Validation of helical computed tomography for suspected pulmonary embolism: a near miss?

Division of General Internal Medicine, Department of Internal Medicine, Geneva Faculty of Medicine and Geneva University Hospital, Geneva, Switerland.
Journal of Thrombosis and Haemostasis (Impact Factor: 5.72). 02/2005; 3(1):14-6. DOI: 10.1111/j.1538-7836.2004.01073.x
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Available from: Henri Bounameaux, Oct 07, 2014
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    ABSTRACT: A prospective outcome study designed to evaluate a simple strategy for the management of outpatients with suspected pulmonary embolism (PE), based on clinical probability, D-dimer, and multi-slice computed tomography (MSCT). A cohort of 432 consecutive patients admitted to the emergency department with suspected PE was managed by sequential non-invasive testing. Patients in whom PE was ruled out were not given anticoagulants, but were followed-up for 3 months. Normal D-dimer and low-intermediate clinical probability ruled out PE in 103 patients [24% (95% CI 20-28)]. Seventeen patients had normal D-dimer, but high clinical probability and proceeded to MSCT. All patients proved negative for PE. A total of 329 (76%) patients underwent MSCT examination. Pulmonary embolism was diagnosed in 93 patients [21.5% (95% CI 18-26)] and was ruled out by negative MSCT in 221 patients [51% (95% CI 46-56)]. MSCT scans were determined as inconclusive in 15 (4.5%) patients. No patient developed objectively verified venous thromboembolism (VTE) during the 3-month follow-up period. However, the cause of death was adjudicated as possibly related to PE in two patients, resulting in an overall 3-month VTE risk of 0.6% (95% CI 0-2.2%). The diagnostic algorithm yielded a definite diagnosis in 96.5% of the patients. This simple and non-invasive strategy combining clinical probability, D-dimer, and MSCT for the management of outpatients with suspected PE appears to be safe and effective.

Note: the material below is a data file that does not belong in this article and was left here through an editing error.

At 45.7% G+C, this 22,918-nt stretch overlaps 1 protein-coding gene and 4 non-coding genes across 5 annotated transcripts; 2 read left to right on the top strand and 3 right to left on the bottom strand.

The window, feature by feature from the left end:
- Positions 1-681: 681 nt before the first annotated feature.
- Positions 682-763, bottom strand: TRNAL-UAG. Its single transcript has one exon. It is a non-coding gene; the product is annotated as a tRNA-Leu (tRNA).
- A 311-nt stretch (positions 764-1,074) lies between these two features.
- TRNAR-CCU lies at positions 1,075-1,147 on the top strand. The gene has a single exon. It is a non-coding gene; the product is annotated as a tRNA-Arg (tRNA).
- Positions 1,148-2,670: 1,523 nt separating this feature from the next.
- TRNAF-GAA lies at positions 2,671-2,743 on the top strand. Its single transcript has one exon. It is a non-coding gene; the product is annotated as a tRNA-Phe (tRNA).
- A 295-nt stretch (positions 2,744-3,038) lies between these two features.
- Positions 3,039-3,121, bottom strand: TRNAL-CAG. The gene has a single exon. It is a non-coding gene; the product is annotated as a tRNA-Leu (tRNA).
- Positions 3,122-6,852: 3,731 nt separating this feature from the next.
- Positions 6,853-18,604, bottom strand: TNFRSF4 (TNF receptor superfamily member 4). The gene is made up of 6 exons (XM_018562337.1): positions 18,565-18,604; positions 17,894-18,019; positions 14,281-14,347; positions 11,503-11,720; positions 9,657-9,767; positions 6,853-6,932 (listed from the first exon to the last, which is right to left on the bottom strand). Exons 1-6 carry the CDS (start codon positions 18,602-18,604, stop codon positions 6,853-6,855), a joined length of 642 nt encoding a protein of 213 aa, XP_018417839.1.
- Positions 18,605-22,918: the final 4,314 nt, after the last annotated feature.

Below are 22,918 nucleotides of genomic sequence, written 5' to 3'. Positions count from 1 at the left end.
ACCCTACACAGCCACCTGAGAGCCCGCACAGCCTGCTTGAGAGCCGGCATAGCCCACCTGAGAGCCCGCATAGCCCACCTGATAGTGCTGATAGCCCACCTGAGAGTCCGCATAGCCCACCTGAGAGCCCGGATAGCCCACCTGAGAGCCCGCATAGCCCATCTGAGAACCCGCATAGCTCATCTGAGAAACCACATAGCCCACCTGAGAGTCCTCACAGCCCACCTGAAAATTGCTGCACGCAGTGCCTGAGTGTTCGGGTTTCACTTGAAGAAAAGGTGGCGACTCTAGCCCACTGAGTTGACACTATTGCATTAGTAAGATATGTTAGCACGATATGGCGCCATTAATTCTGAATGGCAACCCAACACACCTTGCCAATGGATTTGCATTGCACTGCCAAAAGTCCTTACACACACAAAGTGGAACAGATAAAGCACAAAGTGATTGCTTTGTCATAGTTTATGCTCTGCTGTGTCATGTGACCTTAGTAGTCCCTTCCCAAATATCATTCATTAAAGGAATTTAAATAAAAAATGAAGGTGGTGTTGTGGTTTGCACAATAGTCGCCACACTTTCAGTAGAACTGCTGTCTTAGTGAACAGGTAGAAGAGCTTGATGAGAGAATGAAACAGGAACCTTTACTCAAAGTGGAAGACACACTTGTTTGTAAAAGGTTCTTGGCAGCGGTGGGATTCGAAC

Journal of Thrombosis and Haemostasis 10/2005; 3(9):1926-32. DOI:10.1111/j.1538-7836.2005.01544.x · 5.72 Impact Factor
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    ABSTRACT: Previous studies have evaluated the safety of relatively complex combinations of clinical decision rules and diagnostic tests in patients with suspected pulmonary embolism. To assess the clinical effectiveness of a simplified algorithm using a dichotomized clinical decision rule, D-dimer testing, and computed tomography (CT) in patients with suspected pulmonary embolism. Prospective cohort study of consecutive patients with clinically suspected acute pulmonary embolism, conducted in 12 centers in the Netherlands from November 2002 through December 2004. The study population of 3306 patients included 82% outpatients and 57% women. Patients were categorized as "pulmonary embolism unlikely" or "pulmonary embolism likely" using a dichotomized version of the Wells clinical decision rule. Patients classified as unlikely had D-dimer testing, and pulmonary embolism was considered excluded if the D-dimer test result was normal. All other patients underwent CT, and pulmonary embolism was considered present or excluded based on the results. Anticoagulants were withheld from patients classified as excluded, and all patients were followed up for 3 months. Symptomatic or fatal venous thromboembolism (VTE) during 3-month follow-up. Pulmonary embolism was classified as unlikely in 2206 patients (66.7%). The combination of pulmonary embolism unlikely and a normal D-dimer test result occurred in 1057 patients (32.0%), of whom 1028 were not treated with anticoagulants; subsequent nonfatal VTE occurred in 5 patients (0.5% [95% confidence interval {CI}, 0.2%-1.1%]). Computed tomography showed pulmonary embolism in 674 patients (20.4%). Computed tomography excluded pulmonary embolism in 1505 patients, of whom 1436 patients were not treated with anticoagulants; in these patients the 3-month incidence of VTE was 1.3% (95% CI, 0.7%-2.0%). Pulmonary embolism was considered a possible cause of death in 7 patients after a negative CT scan (0.5% [95% CI, 0.2%-1.0%]). The algorithm was completed and allowed a management decision in 97.9% of patients. A diagnostic management strategy using a simple clinical decision rule, D-dimer testing, and CT is effective in the evaluation and management of patients with clinically suspected pulmonary embolism. Its use is associated with low risk for subsequent fatal and nonfatal VTE.